The African Burial Ground National Monument offers off-site and on-site presentations, guided walking tours, and a special archeology program. Groups larger than 10 are required to make reservations. Reservations are neccessary to ensure adequate preparation and staff availability. On-site presentations may be scheduled collectively or individually.
Off-site presentations consist of a 60-minute program offered by NPS staff at your location. The ranger shows a film approximately 20 minutes in length and then speaks on the history and significance of the site from it's establishment to the opening of the new visitor center.
On-site presentations in the visitor center consist of a 60-minute program led by NPS staff. The program includes a 20-minute film, an orientation to the exhibits, and an opportunity for self led exploration of the center's interactive elements.
On-site memorial talks consist of a 20-minute talk led by NPS staff at the outdoor memorial. The talk highlights the symbolism and significance of the memorial and the efforts to preserve and protect this sacred place.
Walking Tours are offered from March-November and are for mature high school students and adults. Walking tours are for groups of sixteen people or less and last for 1.5 hours of city walking. Do you want to design a walking tour of your own that goes to numerous other sites? This link can take you to places from our past throughout New York City
A Broader View: Exploring the African Presence in Early New York walking tour highlights how free and enslaved Africans played an important role in the development of New York City. Social, political, cultural, and economic aspects of African and African American life are discussed at sites located in Lower Manhattan such as Fort Amsterdam, the Wall Street Slave Market, the Slave Revolt of 1712, and much more. Photos of this walking tour can be found at this link. Many of the sites that are a part of this tour can be visited on your own using this handout.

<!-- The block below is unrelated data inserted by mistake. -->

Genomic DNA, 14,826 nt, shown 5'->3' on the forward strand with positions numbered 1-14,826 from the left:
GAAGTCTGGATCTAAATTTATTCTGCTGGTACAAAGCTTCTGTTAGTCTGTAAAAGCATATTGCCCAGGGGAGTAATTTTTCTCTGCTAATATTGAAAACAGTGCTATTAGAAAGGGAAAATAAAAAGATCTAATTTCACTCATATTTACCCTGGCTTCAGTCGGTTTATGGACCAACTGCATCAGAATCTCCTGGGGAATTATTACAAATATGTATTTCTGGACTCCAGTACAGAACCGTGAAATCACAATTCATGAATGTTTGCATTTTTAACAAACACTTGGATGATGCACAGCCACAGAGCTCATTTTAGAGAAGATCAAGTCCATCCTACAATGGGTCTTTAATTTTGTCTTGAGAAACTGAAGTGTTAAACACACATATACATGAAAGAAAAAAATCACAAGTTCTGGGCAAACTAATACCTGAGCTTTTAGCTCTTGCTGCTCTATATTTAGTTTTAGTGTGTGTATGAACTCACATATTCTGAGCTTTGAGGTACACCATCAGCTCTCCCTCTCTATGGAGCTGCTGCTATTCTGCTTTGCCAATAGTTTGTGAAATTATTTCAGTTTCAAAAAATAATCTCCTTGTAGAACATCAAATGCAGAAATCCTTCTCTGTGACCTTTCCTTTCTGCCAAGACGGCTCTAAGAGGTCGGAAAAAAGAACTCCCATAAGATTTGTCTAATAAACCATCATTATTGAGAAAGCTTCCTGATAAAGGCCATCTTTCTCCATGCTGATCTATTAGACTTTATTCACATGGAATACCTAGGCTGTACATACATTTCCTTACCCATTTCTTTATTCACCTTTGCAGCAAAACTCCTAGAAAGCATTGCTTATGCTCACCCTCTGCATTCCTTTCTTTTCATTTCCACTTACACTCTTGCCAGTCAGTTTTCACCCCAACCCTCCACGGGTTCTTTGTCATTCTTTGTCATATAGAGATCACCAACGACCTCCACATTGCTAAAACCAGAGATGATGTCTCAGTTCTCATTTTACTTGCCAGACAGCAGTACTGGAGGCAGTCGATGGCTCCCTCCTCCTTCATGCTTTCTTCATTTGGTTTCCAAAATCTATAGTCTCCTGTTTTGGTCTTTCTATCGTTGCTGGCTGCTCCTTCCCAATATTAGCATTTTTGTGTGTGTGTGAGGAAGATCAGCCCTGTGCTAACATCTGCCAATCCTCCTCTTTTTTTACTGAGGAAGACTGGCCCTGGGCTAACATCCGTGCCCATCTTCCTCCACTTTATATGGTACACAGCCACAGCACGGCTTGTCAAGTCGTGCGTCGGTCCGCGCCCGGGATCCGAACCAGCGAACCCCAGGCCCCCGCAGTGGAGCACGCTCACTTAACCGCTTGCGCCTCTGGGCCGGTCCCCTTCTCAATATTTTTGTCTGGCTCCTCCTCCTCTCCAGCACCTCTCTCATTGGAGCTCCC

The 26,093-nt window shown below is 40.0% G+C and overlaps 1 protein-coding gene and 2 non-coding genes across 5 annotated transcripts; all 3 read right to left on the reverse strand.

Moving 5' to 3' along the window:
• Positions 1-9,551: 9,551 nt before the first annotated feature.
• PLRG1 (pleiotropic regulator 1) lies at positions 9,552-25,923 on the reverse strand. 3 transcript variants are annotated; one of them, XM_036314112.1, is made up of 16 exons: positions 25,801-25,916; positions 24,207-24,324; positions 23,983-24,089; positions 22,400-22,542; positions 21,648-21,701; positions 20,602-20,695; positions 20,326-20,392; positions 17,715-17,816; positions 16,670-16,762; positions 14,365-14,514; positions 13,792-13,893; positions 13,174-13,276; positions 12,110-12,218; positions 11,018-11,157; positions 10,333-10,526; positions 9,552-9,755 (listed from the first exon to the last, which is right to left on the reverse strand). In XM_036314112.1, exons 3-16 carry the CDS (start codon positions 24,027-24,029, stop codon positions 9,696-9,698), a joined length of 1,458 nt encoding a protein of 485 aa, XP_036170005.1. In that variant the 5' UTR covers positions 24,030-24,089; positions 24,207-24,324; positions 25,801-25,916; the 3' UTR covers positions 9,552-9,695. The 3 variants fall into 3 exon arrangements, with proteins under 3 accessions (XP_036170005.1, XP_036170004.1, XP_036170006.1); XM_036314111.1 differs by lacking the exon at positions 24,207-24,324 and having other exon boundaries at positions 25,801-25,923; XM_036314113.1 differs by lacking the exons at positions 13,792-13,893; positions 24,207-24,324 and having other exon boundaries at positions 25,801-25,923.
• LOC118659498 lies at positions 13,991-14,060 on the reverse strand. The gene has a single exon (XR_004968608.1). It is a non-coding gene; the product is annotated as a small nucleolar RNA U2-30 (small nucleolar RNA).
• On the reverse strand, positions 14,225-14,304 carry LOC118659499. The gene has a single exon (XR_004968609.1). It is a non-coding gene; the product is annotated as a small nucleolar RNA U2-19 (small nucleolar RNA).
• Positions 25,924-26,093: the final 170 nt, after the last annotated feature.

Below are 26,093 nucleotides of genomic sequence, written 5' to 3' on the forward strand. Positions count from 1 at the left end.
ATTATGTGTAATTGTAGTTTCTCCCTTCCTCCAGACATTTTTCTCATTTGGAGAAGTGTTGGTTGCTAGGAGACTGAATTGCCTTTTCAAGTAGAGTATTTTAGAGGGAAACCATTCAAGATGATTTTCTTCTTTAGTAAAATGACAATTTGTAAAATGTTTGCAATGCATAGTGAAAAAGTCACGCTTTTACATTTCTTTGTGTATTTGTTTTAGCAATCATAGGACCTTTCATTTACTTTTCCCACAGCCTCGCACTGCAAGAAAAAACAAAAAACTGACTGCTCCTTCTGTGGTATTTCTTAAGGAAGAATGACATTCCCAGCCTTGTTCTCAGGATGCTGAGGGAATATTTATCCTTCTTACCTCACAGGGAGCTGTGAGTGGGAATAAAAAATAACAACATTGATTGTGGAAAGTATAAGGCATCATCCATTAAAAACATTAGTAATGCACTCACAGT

Abolitionist Walking Tour examines how the neighborhood surrounding the African Burial Ground evolved into the center of African-American life known as Little Africa. Explore some of the key locations in this neighborhood, including the original homes of the A.M.E. Zion Church, St Philips Church, and the Abyssinian Baptist Church, several underground railroad stops, and the centers of education for African New Yorkers in the Antebellum period. Want to see the places from this tour? Check out the following photos from this tour
Reservations are required for these programs. Download an Educational Service Request Form to begin the reservation process.
If you have any questions regarding visitation to the African Burial Ground National Monument or the reservation process please call (212) 637-2019.
Whether you have already scheduled your class's visit to African Burial Ground National Monument or planning for a future visit, you can click on the following links for materials that are available to teachers.
African Burial Ground National Monument is in the process of evaluating and developing future educational programs. When they are finalized we will post them here.
Did You Know?
The African Burial Ground, called the Negroes Burial Ground by the Dutch and English, was closed to make way for development and covered with landfill, concrete and buildings.